The Cowboys of Moo Mesa wish their sidearms were this cool.

One way companies have been able to keep costs manageable this year is by cutting back on accessories. NECA said “Screw that,” with this set as this pair is pretty well loaded. Both characters come with fisted hands in the box, but also have a set of gripping hands and open hands. All of the hands feature horizontal hinges and the same lovely paintjob. They’re easy to swap too as NECA seems to be using softer plastic with shorter pegs lately. The only downside is the hands might pop out when you don’t want them too, especially as you break in the hinges, but that’s certainly better than the alternative. Groundchuck has his own stylized pistol that ends in a bull skull complete with nose ring. It’s ridiculous, but appropriate for the show and character given the era. His gripping hands aren’t classic “trigger finger” hands, but they’re also soft enough that getting his index finger onto the trigger shouldn’t be a problem. As far as I know, that’s the only Groundchuck specific accessory in this box with the rest belonging to either Dirtbag or another character all together.

They attack from above and below!

Dirtbag, being a miner and a fighter, needs tools and weapons. He’s got a pistol like Groundchuck, but unlike Groundchuck his pistol doesn’t really contain any Dirtbag theming. It does look like a nail or rail gun, which feels appropriate for his workman-like appearance. There’s a small, handheld, device that looks like a cross between a TV remote and an electric razor. I think this is a tracking device used by Donatello, if it fell into the hands of Dirtbag or Groundchuck I don’t remember, but rest assured it is absolutely pulled from the show. Dirtbag also has his shovel, which can be used for digging or cracking skulls, and he has an oversized drill that I guess helps him tunnel through the earth. He can easily hold it with two hands in front of his body, though the drill bit doesn’t rotate.

“Hey! Don’t worry, I’m supposed to do this!”

Lastly, Dirtbag has a rather unique accessory that just looks like a ring of rocks. This is to simulate him coming up from the ground, similar to what we saw with the Roadkill Rodney figures, but on a bigger scale. To achieve the desired result, you have to pull the figure apart at the waist and then just sit his torso in it. Getting him apart the first time can be a little scary since the factory likely really shoves these things together tight. It’s a double ball peg that’s in there, so it should be hard to break. Even so, I used some hot, running, tap water to soften it up (I did not need to heat any other joints on these figures) and was able to pull him apart. Putting him back together was also a snap. It’s pretty cool and provides for another display option. I’m torn on how Dirtbag will ultimately end up on my shelf. I think this is an accessory that may come and go as I change things up here and there. All of these accessories though are lovingly painted and detailed. The gripping hands are also pretty soft so there shouldn’t be too much of a problem preventing paint scuffing as they’re swapped in and out, but as always, take care when doing so. These are, after all, “adult collectibles.”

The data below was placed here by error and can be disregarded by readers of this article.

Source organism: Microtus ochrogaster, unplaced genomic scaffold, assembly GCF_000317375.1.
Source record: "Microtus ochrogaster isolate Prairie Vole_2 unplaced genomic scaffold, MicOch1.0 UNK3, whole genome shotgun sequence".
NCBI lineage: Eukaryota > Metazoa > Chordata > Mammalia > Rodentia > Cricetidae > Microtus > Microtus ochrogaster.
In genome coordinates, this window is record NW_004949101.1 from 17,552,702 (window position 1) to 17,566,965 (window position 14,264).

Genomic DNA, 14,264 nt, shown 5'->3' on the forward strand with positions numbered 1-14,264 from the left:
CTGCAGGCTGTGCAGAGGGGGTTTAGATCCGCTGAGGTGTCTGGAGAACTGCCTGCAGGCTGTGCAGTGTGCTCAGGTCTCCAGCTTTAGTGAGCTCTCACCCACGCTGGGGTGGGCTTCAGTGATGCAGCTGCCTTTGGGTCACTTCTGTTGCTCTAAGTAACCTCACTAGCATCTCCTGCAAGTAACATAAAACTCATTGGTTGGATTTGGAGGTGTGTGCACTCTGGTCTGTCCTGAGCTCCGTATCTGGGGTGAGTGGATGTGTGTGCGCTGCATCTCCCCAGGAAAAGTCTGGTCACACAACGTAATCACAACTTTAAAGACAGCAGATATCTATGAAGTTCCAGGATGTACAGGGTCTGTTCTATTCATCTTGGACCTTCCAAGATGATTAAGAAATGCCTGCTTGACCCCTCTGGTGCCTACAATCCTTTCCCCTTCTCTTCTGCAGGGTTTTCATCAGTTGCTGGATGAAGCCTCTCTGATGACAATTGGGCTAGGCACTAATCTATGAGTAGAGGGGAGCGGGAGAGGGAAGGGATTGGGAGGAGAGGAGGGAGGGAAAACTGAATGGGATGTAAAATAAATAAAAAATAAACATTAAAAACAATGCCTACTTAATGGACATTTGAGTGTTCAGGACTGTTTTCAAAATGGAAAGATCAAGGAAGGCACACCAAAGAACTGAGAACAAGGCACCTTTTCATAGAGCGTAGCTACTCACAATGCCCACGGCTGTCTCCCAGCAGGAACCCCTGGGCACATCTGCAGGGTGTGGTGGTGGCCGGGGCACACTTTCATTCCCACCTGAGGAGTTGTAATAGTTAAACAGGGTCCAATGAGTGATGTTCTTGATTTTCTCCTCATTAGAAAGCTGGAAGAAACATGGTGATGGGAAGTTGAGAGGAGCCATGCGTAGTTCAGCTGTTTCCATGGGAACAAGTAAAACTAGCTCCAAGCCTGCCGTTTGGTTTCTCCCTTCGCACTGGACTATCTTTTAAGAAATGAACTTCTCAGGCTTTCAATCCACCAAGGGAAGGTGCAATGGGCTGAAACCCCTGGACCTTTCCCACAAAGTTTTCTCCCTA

They look appropriately intimidating when paired with turtles.
“Back off, dirt bag!” “Hey, how did you know my name?!”

NECA’s latest two-pack from the Teenage Mutant Ninja Turtles cartoon line is one of its best. This one is right up there with Bebop and Rocksteady for me, and I’m hard pressed to think of a better one. Dirtbag and Groundchuck aren’t the most well known characters from the show, but their presence in the classic toy line (which basically mirrored their later cartoon appearance) makes them more familiar than than someone like Kerma, even though he appeared in the same episodes. These sculpts are phenomenal and I really hope Paul Harding will be making many more contributions to this line and basically any line I collect. This pair is certainly helping NECA end 2021 with a bang, and what’s really awesome for collectors, is there’s more coming since these guys were released alongside another all new two-pack and the other sets solicited earlier this year should be on a boat somewhere. NECA made this two-pack available on its website earlier this month, but they should be hitting Target right now. Take advantage of the fact that some people won’t remember this duo and snatch a set if you see one. You will not be disappointed.

“Now, I can rid myself of those imbeciles: Bebop and Rocksteady!”
Because every figure needs to be compared to Chrome Dome.